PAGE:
Birth Trauma — Perinatal PTSD — Isn’t Unusual, and You’re Not Alone

woman giving birth doctor and nurse treating her

Giving birth can be one of the biggest events in a person’s life, and it’s a loaded experience. Everyone has expectations about what a “good birth” looks like, but birth doesn’t always go as planned. For some parents feelings of disappointment, fear, or stress about the events surrounding the birth of a beloved child can transition into something more serious: birth trauma, also known as perinatal PTSD. This condition is a lot more common than you might think.

Our expanding understanding of psychological trauma has highlighted the fact that PTSD is an issue much broader than the emotional aftermath of experiencing combat. Any intense traumatic experience can have psychological ramifications, whether someone has a history of mental health conditions or not, and no matter how well-prepared someone might be. Birth, accompanied with intense physical and emotional experiences, is no exception. But the myths surrounding pregnancy and childbirth can make people uncomfortable when it comes to speaking out, or uncertain about whether what they’re experiencing is normal.

“I just kept replaying every moment from when I first started getting contractions to when I gave birth,” Rebekah Sanderlin told Talkspace.

When she gave birth to her second child, she was living far apart from her family while her husband was on deployment. Nearly everything that could have gone wrong did. She went into labor in the middle of a hurricane, had trouble reaching the hospital, and was treated dismissively by hospital staff at intake. While the actual process of labor and delivery went as smoothly as it ever can, and her child was born happy and healthy, the experience haunted her.

Like many people who develop PTSD, Sanderlin became obsessed with ruminating on the series of events surrounding her delivery, feeling “stuck, like a broken record.” When she compared notes with other new parents, she found that they didn’t share her experiences. Nonetheless, it didn’t occur to her to identify the issue as PTSD until much later.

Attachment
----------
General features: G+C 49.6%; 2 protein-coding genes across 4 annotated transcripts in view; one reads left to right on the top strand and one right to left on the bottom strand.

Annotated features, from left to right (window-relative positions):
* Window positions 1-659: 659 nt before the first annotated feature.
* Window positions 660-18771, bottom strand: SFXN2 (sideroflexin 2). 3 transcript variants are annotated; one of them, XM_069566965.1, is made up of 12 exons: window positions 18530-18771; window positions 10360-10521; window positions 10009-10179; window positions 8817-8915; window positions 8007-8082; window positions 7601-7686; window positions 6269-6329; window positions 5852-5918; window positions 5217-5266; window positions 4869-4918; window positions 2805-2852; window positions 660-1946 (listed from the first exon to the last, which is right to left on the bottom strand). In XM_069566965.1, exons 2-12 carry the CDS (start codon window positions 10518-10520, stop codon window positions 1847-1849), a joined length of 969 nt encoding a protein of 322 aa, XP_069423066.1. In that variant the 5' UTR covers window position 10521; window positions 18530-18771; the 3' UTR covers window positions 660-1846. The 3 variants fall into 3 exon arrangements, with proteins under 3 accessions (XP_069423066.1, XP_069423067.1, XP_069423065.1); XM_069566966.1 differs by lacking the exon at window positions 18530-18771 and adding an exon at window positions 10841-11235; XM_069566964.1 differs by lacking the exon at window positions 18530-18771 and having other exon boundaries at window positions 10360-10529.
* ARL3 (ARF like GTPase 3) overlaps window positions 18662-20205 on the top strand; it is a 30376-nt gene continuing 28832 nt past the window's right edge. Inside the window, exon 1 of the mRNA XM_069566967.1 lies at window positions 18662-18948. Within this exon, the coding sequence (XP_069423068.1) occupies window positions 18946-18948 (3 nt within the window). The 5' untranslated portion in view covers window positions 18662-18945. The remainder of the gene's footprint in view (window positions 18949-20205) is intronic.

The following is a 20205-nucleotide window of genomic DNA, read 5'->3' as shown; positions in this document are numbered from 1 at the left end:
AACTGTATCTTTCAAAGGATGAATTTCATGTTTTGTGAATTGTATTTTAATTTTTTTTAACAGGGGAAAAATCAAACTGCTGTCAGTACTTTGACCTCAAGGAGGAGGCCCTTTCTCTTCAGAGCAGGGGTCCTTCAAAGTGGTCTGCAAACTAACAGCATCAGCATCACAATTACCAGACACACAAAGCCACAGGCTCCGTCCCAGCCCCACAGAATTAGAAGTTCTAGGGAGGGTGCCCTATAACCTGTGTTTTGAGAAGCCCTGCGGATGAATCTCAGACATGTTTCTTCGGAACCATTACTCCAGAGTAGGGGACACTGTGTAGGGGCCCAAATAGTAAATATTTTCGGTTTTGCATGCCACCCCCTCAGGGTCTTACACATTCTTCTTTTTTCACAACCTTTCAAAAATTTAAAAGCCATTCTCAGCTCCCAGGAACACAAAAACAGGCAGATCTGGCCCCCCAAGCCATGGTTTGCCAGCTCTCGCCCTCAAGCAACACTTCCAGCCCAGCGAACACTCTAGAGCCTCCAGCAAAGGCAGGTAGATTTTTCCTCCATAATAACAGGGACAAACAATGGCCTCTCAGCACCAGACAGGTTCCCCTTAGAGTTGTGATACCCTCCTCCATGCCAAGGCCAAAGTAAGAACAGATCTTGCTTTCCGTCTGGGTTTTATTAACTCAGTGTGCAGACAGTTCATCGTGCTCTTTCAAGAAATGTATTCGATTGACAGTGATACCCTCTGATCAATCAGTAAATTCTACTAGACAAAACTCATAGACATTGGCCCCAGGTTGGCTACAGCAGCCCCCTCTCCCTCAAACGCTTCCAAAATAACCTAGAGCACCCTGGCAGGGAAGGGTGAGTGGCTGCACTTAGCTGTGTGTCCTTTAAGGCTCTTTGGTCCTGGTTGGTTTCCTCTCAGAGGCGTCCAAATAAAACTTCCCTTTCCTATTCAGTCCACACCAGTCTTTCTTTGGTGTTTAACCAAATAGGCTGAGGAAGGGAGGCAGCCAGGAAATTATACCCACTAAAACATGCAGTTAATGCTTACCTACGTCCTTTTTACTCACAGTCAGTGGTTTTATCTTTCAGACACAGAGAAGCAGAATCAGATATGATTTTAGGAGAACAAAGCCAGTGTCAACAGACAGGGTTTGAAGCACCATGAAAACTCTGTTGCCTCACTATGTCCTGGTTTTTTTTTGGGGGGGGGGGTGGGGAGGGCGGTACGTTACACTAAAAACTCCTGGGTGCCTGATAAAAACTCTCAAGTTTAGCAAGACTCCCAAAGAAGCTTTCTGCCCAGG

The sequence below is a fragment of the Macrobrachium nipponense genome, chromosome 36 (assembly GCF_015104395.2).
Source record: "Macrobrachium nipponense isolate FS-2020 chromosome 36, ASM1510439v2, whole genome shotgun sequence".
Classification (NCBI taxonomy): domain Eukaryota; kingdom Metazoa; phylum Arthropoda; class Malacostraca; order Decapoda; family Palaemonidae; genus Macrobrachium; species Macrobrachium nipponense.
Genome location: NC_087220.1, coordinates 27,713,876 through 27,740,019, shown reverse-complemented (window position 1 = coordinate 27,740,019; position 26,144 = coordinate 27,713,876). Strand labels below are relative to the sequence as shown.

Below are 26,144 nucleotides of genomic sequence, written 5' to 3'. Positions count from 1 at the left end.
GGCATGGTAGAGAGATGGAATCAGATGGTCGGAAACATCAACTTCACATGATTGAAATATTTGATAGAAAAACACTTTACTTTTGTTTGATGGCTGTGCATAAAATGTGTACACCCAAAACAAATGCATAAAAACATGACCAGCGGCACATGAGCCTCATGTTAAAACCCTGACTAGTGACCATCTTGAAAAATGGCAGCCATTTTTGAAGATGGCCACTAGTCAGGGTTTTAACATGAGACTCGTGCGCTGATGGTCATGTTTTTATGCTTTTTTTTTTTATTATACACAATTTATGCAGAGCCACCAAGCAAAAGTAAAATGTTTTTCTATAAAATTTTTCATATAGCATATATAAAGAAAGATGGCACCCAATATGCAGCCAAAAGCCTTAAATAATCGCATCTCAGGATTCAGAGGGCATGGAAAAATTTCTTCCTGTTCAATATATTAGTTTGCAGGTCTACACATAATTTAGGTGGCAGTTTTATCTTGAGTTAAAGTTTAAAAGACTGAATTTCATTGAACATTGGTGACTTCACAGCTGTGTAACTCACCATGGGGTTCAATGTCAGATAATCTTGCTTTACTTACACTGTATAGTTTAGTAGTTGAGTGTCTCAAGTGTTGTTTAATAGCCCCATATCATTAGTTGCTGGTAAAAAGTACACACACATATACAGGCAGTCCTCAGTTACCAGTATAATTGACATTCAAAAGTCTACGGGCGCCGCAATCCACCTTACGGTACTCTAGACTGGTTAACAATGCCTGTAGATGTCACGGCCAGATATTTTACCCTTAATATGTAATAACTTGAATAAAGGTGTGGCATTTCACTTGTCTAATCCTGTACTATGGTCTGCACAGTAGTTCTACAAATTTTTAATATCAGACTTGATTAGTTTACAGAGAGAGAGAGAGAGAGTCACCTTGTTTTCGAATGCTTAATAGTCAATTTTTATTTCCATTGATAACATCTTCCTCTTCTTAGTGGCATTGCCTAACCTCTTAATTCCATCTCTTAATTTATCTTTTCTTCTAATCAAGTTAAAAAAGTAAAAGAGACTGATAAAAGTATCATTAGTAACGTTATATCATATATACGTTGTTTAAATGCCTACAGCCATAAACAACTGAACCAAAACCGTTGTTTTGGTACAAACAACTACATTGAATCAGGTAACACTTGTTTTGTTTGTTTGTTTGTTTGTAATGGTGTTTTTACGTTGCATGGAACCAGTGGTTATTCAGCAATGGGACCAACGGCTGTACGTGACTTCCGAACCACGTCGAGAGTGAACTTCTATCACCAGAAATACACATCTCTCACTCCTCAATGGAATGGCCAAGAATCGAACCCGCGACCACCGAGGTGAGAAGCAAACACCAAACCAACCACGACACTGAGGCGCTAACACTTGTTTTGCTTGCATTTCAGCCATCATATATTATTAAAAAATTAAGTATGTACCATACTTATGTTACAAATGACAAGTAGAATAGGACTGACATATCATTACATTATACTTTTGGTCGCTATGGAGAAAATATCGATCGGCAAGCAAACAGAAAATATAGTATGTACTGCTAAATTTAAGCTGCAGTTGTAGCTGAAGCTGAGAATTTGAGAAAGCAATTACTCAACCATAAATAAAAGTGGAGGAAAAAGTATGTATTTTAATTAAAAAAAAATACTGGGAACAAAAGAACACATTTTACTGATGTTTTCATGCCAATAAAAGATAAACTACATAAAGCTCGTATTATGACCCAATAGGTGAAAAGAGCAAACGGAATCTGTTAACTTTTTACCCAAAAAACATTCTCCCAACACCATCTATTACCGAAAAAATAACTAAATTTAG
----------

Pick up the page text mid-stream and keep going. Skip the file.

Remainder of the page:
Doctor Mary Kimmel, the medical director of UNC’s Perinatal Psychiatry Inpatient Unit, has considerable experience working with patients who are struggling with complex and unexpected emotions both before and after birth. Flashbacks, like those Sanderlin experienced, are not uncommon, but her patients also have nightmares, anxiety, hypervigilance, and feelings of being on edge. Sometimes patients arrive with a mix of mental health conditions, including perinatal mood disorders like depression and anxiety. At other times the PTSD presents on its own.

Limited research on this subject indicates it is a very real problem, but the precise number of birth parents who experience it is unclear. Kimmel, however, says it may be as high as 5% of pregnancies. While “trauma” often seems to imply an unplanned, unexpected, scary situation — like an emergency C-section — it can happen in births that are fairly ordinary, too. Kimmel notes that people who feel a loss of control, as though the situation is being rushed and they don’t have an opportunity to actively participate in making choices, can be at higher risk, especially if a sense of helplessness accompanies that emotion.

That observation is echoed by Katherine Clover, who entered a hospital as a home birth transfer after several frustrating days of painful labor. She ultimately needed a C-section, saying: “It was this very scary sense of having no power or control.” Even as she was supported by hospital staff, the rapid transition in her birth plan left her feeling unmoored.

Clover didn’t identify what she was experiencing until months after the birth, when she sought counseling to help her sift through the complicated emotions that followed her son’s weaning. Coincidentally, she reached a therapist who specialized in postpartum care, something Kimmel says is important.